Students on Monday will become the first to take classes at the University of Waikato's new Tauranga campus, opening nearly a year ahead of schedule. More than a building, the $55 million facility is a sign of the area's transformation, according to local leaders. Bay of Plenty Times Weekend reporter Dawn Picken explores the institution's past, present and future.
Karakia - Blessing
It's 5.30 am Wednesday near Durham St as a group of people gather in front of the University of Waikato's Tauranga campus. A supermoon, about as close to Earth as it'll ever come, shines above the crowd; a work light illuminates a tall, draped shape.
A kaumatua chants in te reo while two men remove black fabric to reveal a pouwhenua - a wooden carving called Te Toka a Tirikawa. More chanting and songs precede the shuffle of more than 100 pairs of feet into the building.
Once inside, we see not only more art and architecture, but also evidence additional work needs done: boxes are stacked one level below, construction cones and dust remain, along with equipment to shift heavy loads.
The karakia concludes inside Te Manawaroa meeting room, where hongi and handshakes follow. Waikato University Professor and kaumātua Tom Roa addresses those encircling the space.
Later, a Ngai Te Rangi spokesman would tell attendees at a Bongard Centre breakfast, "This whare is for the students of the world."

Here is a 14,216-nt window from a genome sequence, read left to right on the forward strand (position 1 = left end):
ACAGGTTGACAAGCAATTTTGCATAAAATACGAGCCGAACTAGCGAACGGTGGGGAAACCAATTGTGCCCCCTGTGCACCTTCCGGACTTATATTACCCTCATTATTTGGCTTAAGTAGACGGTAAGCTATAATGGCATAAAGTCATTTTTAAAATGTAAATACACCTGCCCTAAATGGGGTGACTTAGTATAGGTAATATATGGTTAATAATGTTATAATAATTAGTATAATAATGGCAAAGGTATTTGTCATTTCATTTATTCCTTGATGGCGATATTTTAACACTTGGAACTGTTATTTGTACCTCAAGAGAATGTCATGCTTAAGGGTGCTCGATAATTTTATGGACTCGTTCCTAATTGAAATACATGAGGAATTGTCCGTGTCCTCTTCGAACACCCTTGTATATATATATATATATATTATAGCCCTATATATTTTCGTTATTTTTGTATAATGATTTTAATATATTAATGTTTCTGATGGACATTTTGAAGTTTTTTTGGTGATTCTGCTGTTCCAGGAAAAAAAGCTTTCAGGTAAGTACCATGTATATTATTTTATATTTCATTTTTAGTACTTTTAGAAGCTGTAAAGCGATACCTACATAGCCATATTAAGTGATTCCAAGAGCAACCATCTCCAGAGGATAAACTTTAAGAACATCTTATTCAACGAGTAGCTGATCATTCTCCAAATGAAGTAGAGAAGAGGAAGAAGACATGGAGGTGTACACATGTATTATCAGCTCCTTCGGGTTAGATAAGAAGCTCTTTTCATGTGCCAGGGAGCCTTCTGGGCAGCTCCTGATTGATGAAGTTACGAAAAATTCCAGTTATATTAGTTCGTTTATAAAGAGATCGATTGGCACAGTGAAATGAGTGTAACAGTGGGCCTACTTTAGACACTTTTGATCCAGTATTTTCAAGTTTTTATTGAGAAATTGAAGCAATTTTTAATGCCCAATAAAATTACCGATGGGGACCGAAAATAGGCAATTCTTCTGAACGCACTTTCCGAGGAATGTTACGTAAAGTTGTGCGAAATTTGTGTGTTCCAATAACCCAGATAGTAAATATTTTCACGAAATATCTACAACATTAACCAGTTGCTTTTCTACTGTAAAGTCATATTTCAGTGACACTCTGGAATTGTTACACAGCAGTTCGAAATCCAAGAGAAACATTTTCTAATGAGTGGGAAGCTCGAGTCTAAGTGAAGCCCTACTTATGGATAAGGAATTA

Anaru Palmer and Leah Owen, who were head boy and girl of Tauranga Boys' and Tauranga Girls' colleges last year, will both stay in the city to study at the campus.
Owen has enrolled in a Bachelor of Social Sciences majoring in psychology, while Palmer will be among the first cohort of students in Te Tohu Paetahi - a one-year diploma in te reo Māori taught as a full immersion programme.
"Excited is an understatement," Owen told the Bay of Plenty Times earlier this week.
"I am over the moon there is actually a campus here. I can't wait to get started."
Owen said she chose to study locally to save on accommodation costs and to be able to keep her part-time job. "It was a no-brainer. It made sense," she said.
Initially, Palmer was considering a Bachelor of Arts and Bachelor of Law at Waikato's Hamilton campus, but changed his mind after discovering the full immersion programme was available at the Tauranga campus.
University staff said 950 people had enrolled at the Tauranga campus since last Monday, up 31 per cent from the same time last year. Enrolments are expected to continue rising.
If future projections pan out, Palmer and Owen could be joined by about 1800 students, or 1500 full-time equivalents, within five years.
The most popular areas of study so far were degrees in teaching, business, social sciences, science and social work.
About 40 Tauranga-based PhD students have enrolled in a range of subjects from Education to Marine Science.
Tauranga native Candra Pullon was last year's University of Waikato student union president and served on the campus development committee.
She said her peers were excited and appreciative to have a place in Tauranga.